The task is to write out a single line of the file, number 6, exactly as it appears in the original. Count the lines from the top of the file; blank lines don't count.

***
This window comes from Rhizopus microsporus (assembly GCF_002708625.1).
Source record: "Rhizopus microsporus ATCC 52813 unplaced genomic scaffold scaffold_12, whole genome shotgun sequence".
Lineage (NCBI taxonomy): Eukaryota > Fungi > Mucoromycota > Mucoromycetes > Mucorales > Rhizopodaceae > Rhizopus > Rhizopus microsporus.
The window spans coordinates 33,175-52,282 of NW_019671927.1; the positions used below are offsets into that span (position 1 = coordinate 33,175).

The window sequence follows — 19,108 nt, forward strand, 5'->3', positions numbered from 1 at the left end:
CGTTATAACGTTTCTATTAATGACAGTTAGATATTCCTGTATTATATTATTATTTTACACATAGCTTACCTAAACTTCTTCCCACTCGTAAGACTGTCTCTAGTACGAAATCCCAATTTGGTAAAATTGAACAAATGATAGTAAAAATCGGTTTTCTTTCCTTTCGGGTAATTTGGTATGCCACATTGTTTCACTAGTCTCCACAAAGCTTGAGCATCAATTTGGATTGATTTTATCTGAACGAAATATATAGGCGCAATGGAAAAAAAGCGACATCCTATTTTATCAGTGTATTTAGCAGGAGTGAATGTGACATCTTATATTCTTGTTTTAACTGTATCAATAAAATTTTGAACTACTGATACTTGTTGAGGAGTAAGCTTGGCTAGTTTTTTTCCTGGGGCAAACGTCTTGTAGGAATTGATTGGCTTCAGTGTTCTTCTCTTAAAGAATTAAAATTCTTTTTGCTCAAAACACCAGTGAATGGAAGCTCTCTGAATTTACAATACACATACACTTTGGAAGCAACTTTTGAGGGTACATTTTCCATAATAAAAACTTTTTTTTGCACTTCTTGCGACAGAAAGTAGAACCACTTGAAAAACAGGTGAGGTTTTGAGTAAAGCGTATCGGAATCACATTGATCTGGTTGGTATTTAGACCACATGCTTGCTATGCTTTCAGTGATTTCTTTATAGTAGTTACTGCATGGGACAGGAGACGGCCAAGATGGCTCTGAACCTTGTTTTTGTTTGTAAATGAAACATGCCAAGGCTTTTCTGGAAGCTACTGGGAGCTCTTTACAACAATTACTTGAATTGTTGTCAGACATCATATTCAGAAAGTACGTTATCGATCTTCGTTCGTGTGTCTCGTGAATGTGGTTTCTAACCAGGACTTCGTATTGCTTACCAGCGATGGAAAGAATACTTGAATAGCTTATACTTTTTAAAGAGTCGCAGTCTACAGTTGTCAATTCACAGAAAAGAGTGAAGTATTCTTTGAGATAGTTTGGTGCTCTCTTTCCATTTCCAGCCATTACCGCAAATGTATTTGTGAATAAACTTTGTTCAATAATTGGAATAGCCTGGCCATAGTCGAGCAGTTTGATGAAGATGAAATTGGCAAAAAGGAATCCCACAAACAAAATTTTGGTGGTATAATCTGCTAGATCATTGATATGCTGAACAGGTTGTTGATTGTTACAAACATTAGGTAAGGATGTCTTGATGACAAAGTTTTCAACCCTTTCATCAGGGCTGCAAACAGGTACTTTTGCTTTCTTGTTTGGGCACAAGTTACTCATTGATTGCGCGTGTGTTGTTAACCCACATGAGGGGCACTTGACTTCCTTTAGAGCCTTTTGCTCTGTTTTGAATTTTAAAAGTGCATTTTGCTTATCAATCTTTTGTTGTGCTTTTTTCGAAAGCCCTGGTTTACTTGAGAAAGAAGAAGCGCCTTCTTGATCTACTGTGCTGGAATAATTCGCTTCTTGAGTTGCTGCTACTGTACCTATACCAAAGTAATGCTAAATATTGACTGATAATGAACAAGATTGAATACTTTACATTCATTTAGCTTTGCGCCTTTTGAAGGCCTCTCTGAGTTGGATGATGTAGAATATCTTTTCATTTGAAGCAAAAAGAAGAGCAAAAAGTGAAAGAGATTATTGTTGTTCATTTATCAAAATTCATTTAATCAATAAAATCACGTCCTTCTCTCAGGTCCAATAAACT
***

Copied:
CGTTATAACGTTTCTATTAATGACAGTTAGATATTCCTGTATTATATTATTATTTTACACATAGCTTACCTAAACTTCTTCCCACTCGTAAGACTGTCTCTAGTACGAAATCCCAATTTGGTAAAATTGAACAAATGATAGTAAAAATCGGTTTTCTTTCCTTTCGGGTAATTTGGTATGCCACATTGTTTCACTAGTCTCCACAAAGCTTGAGCATCAATTTGGATTGATTTTATCTGAACGAAATATATAGGCGCAATGGAAAAAAAGCGACATCCTATTTTATCAGTGTATTTAGCAGGAGTGAATGTGACATCTTATATTCTTGTTTTAACTGTATCAATAAAATTTTGAACTACTGATACTTGTTGAGGAGTAAGCTTGGCTAGTTTTTTTCCTGGGGCAAACGTCTTGTAGGAATTGATTGGCTTCAGTGTTCTTCTCTTAAAGAATTAAAATTCTTTTTGCTCAAAACACCAGTGAATGGAAGCTCTCTGAATTTACAATACACATACACTTTGGAAGCAACTTTTGAGGGTACATTTTCCATAATAAAAACTTTTTTTTGCACTTCTTGCGACAGAAAGTAGAACCACTTGAAAAACAGGTGAGGTTTTGAGTAAAGCGTATCGGAATCACATTGATCTGGTTGGTATTTAGACCACATGCTTGCTATGCTTTCAGTGATTTCTTTATAGTAGTTACTGCATGGGACAGGAGACGGCCAAGATGGCTCTGAACCTTGTTTTTGTTTGTAAATGAAACATGCCAAGGCTTTTCTGGAAGCTACTGGGAGCTCTTTACAACAATTACTTGAATTGTTGTCAGACATCATATTCAGAAAGTACGTTATCGATCTTCGTTCGTGTGTCTCGTGAATGTGGTTTCTAACCAGGACTTCGTATTGCTTACCAGCGATGGAAAGAATACTTGAATAGCTTATACTTTTTAAAGAGTCGCAGTCTACAGTTGTCAATTCACAGAAAAGAGTGAAGTATTCTTTGAGATAGTTTGGTGCTCTCTTTCCATTTCCAGCCATTACCGCAAATGTATTTGTGAATAAACTTTGTTCAATAATTGGAATAGCCTGGCCATAGTCGAGCAGTTTGATGAAGATGAAATTGGCAAAAAGGAATCCCACAAACAAAATTTTGGTGGTATAATCTGCTAGATCATTGATATGCTGAACAGGTTGTTGATTGTTACAAACATTAGGTAAGGATGTCTTGATGACAAAGTTTTCAACCCTTTCATCAGGGCTGCAAACAGGTACTTTTGCTTTCTTGTTTGGGCACAAGTTACTCATTGATTGCGCGTGTGTTGTTAACCCACATGAGGGGCACTTGACTTCCTTTAGAGCCTTTTGCTCTGTTTTGAATTTTAAAAGTGCATTTTGCTTATCAATCTTTTGTTGTGCTTTTTTCGAAAGCCCTGGTTTACTTGAGAAAGAAGAAGCGCCTTCTTGATCTACTGTGCTGGAATAATTCGCTTCTTGAGTTGCTGCTACTGTACCTATACCAAAGTAATGCTAAATATTGACTGATAATGAACAAGATTGAATACTTTACATTCATTTAGCTTTGCGCCTTTTGAAGGCCTCTCTGAGTTGGATGATGTAGAATATCTTTTCATTTGAAGCAAAAAGAAGAGCAAAAAGTGAAAGAGATTATTGTTGTTCATTTATCAAAATTCATTTAATCAATAAAATCACGTCCTTCTCTCAGGTCCAATAAACT